Sharpen Eyes
Use selective sharpening for the eyes

While these are quite basic techniques, using one, some or all of them can make dramatic improvements to the look of your portraits.

About Author

Jason has more than 35 years of experience as a professional photographer, videographer and stock shooter. You can get to know him better here.

Simply an excellent article. I am waiting delivery of Lightroom 5 and the instructions and suggestions here are superb.

Using the layer mask and high pass filter in photoshop also gives a better sharpening effect as well, see Phlearn tutorial on sharpening eyes Aaron is also quite entertaining to watch

LR’s adjustment brush is in my regular workflow but I did not know there were presets under the Custom drop down box. Never considered using negative clarity to blur the background, always using PS. I’ll give this a try. I use LR for pre and post processing using the adjustment brush from start and to finish. Sharpening and adjustments to eyes on birds and animals is just as important as it is on portraits. This was well worth the read. Thanks for the tips.

Great article! I’ve been using Scott Kelby’s method in Photoshop for portrait editing, but this made me totally re-think my workflow. This is a very well written article, thank you! I’ll be sharing this.

Thanks for the article. One question: In step 6, sharpening the eyes, you mention ‘Show Selected Mask Overlay box’. I’m using LR 5 and can find no such box. My screen looks the same as on your screen capture, which also does not show this box. Please clarify.

Dennis: I use LR 5 and it actually shows up only when you’re in the adjustment brush. Once you’re in the adjustment brush, look towards the bottom left corner…to the right of “SHOW EDIT PINS”…it’s a box you can click to select.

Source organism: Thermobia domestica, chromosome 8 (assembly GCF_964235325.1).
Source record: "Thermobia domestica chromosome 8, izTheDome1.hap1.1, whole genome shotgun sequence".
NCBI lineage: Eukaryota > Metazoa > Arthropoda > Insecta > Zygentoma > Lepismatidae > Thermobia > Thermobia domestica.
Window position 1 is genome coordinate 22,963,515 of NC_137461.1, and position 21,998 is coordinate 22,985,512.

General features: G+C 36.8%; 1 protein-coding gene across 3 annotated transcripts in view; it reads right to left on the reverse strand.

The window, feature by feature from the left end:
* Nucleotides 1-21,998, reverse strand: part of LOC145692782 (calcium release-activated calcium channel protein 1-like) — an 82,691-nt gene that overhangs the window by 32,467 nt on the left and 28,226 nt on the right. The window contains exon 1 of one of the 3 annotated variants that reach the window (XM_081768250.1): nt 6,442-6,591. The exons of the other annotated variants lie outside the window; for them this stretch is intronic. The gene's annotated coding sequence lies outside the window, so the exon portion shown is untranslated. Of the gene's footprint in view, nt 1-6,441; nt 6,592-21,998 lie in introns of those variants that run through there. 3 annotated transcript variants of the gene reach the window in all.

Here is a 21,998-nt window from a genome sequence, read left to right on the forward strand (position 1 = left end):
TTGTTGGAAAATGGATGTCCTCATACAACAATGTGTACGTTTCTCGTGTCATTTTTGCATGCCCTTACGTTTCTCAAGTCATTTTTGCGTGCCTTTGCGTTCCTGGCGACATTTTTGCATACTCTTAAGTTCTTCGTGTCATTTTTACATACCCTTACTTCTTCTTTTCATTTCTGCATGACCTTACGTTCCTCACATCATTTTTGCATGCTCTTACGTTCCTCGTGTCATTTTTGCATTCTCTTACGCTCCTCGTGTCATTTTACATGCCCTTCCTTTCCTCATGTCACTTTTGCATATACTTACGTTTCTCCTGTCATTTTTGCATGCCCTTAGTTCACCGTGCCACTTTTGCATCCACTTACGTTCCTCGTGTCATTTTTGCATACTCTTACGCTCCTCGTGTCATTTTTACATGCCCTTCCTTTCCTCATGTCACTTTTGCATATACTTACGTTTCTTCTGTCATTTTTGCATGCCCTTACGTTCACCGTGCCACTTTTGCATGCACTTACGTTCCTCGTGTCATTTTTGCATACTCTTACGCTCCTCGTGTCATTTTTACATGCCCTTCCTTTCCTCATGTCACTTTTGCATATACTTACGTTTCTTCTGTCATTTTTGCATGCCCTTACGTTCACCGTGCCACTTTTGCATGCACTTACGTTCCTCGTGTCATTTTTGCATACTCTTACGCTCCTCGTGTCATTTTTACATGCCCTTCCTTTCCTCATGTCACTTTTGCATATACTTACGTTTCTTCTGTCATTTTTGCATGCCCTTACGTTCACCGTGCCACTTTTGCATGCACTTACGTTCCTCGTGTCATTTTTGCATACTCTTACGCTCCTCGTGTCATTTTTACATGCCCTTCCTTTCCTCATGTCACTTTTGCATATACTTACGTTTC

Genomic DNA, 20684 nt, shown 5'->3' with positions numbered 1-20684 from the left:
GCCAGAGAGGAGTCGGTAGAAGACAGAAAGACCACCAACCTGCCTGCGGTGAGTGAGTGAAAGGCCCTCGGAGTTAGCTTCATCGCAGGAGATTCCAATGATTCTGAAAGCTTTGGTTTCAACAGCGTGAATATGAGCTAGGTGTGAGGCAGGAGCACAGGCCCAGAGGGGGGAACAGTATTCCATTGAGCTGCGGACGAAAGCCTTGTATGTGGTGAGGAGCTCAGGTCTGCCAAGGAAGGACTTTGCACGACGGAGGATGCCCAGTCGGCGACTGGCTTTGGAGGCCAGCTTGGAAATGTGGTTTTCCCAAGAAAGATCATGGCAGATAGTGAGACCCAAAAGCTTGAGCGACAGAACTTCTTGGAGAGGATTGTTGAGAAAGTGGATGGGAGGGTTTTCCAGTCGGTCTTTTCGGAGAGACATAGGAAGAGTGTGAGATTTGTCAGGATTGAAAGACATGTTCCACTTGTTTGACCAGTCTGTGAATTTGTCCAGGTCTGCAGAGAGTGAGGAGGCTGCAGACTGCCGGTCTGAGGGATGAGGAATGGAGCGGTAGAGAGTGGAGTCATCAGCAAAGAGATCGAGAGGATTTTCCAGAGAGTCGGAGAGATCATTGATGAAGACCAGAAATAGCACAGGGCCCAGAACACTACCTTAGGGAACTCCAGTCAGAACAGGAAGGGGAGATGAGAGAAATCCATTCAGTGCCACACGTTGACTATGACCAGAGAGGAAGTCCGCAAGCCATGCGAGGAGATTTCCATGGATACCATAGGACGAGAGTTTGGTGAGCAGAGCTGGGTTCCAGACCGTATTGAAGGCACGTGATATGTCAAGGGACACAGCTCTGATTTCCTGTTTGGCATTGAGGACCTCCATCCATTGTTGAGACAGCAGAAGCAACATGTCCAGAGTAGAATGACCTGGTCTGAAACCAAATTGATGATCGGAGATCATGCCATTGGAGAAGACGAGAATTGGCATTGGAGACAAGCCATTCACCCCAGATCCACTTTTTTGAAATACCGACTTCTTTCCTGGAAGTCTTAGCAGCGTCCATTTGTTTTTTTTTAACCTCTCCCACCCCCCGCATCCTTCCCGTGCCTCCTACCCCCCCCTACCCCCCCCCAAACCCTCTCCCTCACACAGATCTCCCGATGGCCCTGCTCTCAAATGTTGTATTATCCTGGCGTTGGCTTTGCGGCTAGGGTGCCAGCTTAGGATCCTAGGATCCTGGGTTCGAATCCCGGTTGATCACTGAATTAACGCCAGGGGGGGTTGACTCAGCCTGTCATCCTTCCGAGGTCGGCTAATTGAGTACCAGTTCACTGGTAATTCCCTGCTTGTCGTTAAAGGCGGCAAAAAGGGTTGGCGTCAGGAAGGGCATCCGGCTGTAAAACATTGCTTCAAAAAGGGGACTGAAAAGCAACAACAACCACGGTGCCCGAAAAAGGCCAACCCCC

After selecting the adjustment brush, press “T” on your keyboard… a new area (toolbar, hence the “T”… you can reach it of course also from the “view” menu) will appear under your image, and there you’ll find the “‘Show Selected Mask Overlay” box.

Blurring the background: Click on RADIAL FILTER, click on the image focus point, pull out the mask, click on INVERT MASK, slide CLARITY all the way to the left. Not as good as PS radial blur, but OK.

Great tips, but I’m not sold on the cinematic film look. For the photographer it may be creative edge — but not very flattering for the subject!

Well, actually this is the only thing I didn’t already use in my portrait workflow… although a few times i had tried to sort of emulate it. Now I tried it now on 2 pics and it works sort of magic! Of course you have to adjust white balance and other parameters as well, and play a bit with figures… but well, tried it on three pics of a 2yo girl and two of them turned out amazing! (the 3rd was anyway poorly exposed, I wanted to test it on a bad pic… and yeah, it made it even worse).

Very good!

Are these features only avail for LR5? Or LRCC? I can’t seem to find them on LR4. Am I missing something or is it just a newer version that has these features?

Jason: Thanks for these great tips. I have not taken any formal training in LR but your tips will be very helpful in making my portraits look better. Thanks and looking forward to more articles from you.
Thanks for sharing with us.

Very good article and I appreciate all the comments as well. Certainly going to give the points brought out in the article a go on my portraits. Thank you Jason.

I have not ventured in PS but am wondering PS Elements, which I originally started with in the world of post processing, is worth working with as an adjunct to LR?

Many thanks!

Mmm. While I understand the need for improving a photo, the ‘remove wrinkles’ etc kind of turns me off. Taking out a blemish which is usually not there, is fine by me. But wrinkles? Wrinkels are part of a face. Faces/portraits turn more interesting when they’re not supersmooth, in my very very humble opinion. It’s part of who we are and what defines us.
When retouching, one should never ever lose sight of the true face behind the portrait. Wrinkles and all 🙂
That said, the explanation and tips are useful and clearly explained as ever.